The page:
Guild of the Holy Cross
The Guild or Gild of the Holy Cross was a medieval religious guild in Birmingham, England. It was founded in 1392 by three burgesses of the town - John Coleshill, John Goldsmith and William atte Slowe - in place of an attempt to found a chantry in the parish church of St Martin in the Bull Ring, that had been licensed ten years earlier but never came into effect.
The Guild had several roles within the town. The majority of its income was spent maintaining priests and a chantry at St Martin's, but it also maintained almshouses, roads and the bridge over the River Rea at Deritend. Its hall on New Street provided a social focus for the town, with feasting and the provision of a clock, chimes and a bell turret It had a number of paid officials including a warden, a clerk, an organist, a keeper of the hall and gardens, a midwife and a bellman - one of whose jobs was to announce when the spit ceased to turn at feasts. These officials had a high degree of status within the town: a list of twenty nine leading men of Birmingham in 1482 placed the Master of the Guild above the High Bailiff of the borough.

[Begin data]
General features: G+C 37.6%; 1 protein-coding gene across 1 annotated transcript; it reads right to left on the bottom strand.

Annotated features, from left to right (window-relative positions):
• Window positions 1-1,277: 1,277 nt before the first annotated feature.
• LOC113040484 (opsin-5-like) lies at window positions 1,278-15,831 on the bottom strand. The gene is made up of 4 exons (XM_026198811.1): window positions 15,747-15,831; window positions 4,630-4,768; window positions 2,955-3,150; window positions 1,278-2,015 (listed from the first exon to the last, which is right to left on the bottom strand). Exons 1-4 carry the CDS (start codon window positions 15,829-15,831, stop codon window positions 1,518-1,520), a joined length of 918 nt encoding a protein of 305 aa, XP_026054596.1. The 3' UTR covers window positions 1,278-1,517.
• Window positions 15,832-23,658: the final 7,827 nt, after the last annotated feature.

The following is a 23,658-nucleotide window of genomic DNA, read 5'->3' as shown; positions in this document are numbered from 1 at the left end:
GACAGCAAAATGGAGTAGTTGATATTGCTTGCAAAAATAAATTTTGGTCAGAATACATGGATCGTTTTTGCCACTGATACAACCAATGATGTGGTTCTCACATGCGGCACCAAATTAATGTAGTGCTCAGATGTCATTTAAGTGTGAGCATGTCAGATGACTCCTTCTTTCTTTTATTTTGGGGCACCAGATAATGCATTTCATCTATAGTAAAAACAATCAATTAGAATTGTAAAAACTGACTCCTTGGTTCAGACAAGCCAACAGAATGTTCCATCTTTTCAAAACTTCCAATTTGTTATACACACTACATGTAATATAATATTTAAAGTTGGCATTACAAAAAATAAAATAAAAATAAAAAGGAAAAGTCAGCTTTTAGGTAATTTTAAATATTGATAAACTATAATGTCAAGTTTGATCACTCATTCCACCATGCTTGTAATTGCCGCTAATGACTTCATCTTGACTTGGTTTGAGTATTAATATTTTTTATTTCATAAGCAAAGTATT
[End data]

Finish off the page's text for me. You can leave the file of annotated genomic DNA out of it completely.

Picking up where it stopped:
The Guild survived the investigations of the commissioners established by Henry VIII in 1545 to examine the religious endowments that remained after the Dissolution of the Monasteries, but was suppressed along with its associated chantries under Edward VI in 1547. Property worth £21 per year was retained to fund the Grammar School (now King Edward's School) which was established in the Guild's former hall on New Street.
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